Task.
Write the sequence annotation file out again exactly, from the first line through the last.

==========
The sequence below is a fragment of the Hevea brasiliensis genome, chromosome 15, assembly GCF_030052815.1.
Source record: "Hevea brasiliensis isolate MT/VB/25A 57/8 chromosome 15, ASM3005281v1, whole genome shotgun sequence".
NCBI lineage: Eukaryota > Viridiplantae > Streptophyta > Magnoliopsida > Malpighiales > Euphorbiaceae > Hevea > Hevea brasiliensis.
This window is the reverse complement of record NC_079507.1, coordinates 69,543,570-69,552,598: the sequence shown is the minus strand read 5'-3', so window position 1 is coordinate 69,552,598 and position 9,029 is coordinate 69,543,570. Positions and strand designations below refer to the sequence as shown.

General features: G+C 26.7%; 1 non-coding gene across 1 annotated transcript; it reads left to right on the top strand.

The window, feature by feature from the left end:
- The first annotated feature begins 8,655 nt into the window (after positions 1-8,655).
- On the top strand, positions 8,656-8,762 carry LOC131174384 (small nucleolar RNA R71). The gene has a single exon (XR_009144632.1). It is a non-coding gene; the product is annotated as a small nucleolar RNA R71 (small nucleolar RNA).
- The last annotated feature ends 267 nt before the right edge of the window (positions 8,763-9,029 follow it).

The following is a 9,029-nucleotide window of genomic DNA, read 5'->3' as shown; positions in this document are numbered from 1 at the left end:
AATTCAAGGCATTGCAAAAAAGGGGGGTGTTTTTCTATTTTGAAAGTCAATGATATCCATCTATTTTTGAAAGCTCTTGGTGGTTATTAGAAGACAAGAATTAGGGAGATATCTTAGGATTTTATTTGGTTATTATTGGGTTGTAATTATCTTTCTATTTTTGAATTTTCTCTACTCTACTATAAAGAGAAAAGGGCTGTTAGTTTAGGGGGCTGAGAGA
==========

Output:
The sequence below is a fragment of the Hevea brasiliensis genome, chromosome 15, assembly GCF_030052815.1.
Source record: "Hevea brasiliensis isolate MT/VB/25A 57/8 chromosome 15, ASM3005281v1, whole genome shotgun sequence".
NCBI lineage: Eukaryota > Viridiplantae > Streptophyta > Magnoliopsida > Malpighiales > Euphorbiaceae > Hevea > Hevea brasiliensis.
This window is the reverse complement of record NC_079507.1, coordinates 69,543,570-69,552,598: the sequence shown is the minus strand read 5'-3', so window position 1 is coordinate 69,552,598 and position 9,029 is coordinate 69,543,570. Positions and strand designations below refer to the sequence as shown.

General features: G+C 26.7%; 1 non-coding gene across 1 annotated transcript; it reads left to right on the top strand.

The window, feature by feature from the left end:
- The first annotated feature begins 8,655 nt into the window (after positions 1-8,655).
- On the top strand, positions 8,656-8,762 carry LOC131174384 (small nucleolar RNA R71). The gene has a single exon (XR_009144632.1). It is a non-coding gene; the product is annotated as a small nucleolar RNA R71 (small nucleolar RNA).
- The last annotated feature ends 267 nt before the right edge of the window (positions 8,763-9,029 follow it).

The following is a 9,029-nucleotide window of genomic DNA, read 5'->3' as shown; positions in this document are numbered from 1 at the left end:
AATTCAAGGCATTGCAAAAAAGGGGGGTGTTTTTCTATTTTGAAAGTCAATGATATCCATCTATTTTTGAAAGCTCTTGGTGGTTATTAGAAGACAAGAATTAGGGAGATATCTTAGGATTTTATTTGGTTATTATTGGGTTGTAATTATCTTTCTATTTTTGAATTTTCTCTACTCTACTATAAAGAGAAAAGGGCTGTTAGTTTAGGGGGCTGAGAGA